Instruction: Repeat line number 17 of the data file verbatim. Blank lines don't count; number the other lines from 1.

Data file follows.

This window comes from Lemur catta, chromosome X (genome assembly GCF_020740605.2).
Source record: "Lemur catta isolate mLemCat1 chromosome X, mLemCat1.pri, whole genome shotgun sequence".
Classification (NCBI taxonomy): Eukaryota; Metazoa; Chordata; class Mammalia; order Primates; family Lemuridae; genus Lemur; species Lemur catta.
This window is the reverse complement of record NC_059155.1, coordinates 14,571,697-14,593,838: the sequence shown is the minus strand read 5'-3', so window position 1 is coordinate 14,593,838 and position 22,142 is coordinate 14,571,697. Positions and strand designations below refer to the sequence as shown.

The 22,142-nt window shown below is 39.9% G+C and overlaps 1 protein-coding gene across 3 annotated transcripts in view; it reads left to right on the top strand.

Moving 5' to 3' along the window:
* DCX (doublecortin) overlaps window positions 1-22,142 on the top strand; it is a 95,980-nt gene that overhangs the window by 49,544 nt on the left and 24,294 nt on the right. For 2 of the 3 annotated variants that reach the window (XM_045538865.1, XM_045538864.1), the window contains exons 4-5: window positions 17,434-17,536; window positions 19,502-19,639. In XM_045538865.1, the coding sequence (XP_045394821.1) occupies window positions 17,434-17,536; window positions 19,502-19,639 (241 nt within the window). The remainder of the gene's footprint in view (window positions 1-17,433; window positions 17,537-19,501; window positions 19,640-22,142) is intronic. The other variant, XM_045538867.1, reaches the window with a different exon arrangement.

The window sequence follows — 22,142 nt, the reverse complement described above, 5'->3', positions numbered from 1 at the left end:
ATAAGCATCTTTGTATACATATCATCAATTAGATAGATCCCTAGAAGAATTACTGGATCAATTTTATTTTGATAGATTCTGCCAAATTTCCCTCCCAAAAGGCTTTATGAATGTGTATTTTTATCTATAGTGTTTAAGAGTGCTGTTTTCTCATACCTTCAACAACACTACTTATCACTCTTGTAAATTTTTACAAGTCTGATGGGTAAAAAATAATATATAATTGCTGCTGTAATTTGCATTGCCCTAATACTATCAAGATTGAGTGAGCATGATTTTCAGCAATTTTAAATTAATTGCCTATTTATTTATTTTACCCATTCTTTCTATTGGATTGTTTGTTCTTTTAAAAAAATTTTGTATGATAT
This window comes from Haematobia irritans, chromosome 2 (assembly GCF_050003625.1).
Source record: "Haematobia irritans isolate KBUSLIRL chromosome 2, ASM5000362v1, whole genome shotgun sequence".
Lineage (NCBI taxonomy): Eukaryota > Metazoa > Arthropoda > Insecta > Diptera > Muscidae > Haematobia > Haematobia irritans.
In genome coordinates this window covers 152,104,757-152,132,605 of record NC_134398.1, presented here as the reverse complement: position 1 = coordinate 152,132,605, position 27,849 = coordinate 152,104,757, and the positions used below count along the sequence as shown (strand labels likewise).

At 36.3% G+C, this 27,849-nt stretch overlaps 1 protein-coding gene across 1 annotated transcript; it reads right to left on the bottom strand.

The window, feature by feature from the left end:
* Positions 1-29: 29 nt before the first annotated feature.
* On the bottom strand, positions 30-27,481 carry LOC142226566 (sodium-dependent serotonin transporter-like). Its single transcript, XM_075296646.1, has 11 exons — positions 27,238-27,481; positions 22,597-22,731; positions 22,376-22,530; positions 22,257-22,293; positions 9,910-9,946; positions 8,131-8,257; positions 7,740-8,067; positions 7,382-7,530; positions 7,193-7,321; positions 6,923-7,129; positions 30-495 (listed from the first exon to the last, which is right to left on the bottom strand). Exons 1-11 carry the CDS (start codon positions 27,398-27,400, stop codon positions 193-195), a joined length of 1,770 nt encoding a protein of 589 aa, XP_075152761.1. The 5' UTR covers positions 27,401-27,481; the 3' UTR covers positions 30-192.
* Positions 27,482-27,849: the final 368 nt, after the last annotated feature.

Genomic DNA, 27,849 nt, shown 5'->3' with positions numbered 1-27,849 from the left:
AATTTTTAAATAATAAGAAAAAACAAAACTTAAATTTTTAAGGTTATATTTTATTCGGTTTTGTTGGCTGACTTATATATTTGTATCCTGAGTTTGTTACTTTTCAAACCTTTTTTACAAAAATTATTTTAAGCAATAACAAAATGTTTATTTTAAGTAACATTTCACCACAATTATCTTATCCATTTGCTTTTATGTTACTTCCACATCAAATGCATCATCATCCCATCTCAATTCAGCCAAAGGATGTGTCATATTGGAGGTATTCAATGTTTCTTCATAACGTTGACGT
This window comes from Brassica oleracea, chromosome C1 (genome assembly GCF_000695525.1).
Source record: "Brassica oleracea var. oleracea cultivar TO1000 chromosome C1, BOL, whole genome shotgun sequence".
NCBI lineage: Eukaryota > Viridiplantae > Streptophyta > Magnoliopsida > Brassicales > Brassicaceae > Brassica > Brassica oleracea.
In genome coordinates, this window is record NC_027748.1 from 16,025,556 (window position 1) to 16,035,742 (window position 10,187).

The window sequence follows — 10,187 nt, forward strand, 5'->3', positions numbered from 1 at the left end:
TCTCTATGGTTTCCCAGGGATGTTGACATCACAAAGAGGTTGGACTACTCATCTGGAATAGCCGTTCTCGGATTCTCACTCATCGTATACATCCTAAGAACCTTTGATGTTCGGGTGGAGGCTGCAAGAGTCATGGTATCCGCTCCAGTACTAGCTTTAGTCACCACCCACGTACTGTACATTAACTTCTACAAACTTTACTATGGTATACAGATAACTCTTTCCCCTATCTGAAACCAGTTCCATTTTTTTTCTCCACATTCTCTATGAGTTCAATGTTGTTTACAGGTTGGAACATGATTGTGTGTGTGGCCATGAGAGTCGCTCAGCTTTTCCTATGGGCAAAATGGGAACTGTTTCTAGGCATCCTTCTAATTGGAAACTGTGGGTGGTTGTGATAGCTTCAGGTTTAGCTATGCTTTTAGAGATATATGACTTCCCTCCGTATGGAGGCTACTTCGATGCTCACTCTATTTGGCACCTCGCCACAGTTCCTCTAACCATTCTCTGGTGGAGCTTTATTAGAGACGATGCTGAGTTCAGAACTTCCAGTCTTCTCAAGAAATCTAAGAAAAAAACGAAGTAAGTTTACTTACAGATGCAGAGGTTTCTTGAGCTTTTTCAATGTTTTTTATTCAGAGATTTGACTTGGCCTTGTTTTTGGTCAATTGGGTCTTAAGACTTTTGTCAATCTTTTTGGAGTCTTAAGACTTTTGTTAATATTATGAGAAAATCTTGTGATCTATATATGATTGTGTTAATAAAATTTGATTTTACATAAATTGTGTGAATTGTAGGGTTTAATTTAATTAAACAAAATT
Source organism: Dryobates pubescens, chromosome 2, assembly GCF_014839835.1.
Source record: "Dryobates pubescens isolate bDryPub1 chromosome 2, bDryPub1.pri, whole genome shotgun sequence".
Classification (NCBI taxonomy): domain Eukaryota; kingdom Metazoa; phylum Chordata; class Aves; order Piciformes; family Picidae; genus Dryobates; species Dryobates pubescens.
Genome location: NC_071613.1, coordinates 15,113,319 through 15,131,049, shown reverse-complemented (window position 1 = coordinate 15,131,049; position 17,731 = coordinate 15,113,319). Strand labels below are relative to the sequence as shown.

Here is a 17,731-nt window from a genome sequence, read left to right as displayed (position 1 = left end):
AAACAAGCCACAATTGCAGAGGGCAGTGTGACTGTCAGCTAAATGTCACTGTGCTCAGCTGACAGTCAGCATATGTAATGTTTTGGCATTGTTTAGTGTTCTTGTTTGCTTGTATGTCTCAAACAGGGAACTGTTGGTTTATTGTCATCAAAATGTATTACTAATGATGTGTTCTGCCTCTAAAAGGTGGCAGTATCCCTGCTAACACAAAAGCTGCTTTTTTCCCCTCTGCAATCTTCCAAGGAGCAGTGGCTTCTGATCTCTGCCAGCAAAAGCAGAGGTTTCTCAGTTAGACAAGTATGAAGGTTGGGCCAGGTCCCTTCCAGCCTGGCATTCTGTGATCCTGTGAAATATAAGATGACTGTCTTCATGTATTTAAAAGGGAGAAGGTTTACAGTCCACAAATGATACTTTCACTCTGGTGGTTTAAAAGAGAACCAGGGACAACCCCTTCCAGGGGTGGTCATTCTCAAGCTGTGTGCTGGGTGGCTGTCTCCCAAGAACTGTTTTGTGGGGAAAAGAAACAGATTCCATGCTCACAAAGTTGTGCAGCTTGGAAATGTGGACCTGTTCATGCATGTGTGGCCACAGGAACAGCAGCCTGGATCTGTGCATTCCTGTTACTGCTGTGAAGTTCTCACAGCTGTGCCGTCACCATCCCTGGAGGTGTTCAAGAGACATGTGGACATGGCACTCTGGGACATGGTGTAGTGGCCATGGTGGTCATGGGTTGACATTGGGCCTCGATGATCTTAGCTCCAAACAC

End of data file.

* On the bottom strand, positions 30-27,481 carry LOC142226566 (sodium-dependent serotonin transporter-like). Its single transcript, XM_075296646.1, has 11 exons — positions 27,238-27,481; positions 22,597-22,731; positions 22,376-22,530; positions 22,257-22,293; positions 9,910-9,946; positions 8,131-8,257; positions 7,740-8,067; positions 7,382-7,530; positions 7,193-7,321; positions 6,923-7,129; positions 30-495 (listed from the first exon to the last, which is right to left on the bottom strand). Exons 1-11 carry the CDS (start codon positions 27,398-27,400, stop codon positions 193-195), a joined length of 1,770 nt encoding a protein of 589 aa, XP_075152761.1. The 5' UTR covers positions 27,401-27,481; the 3' UTR covers positions 30-192.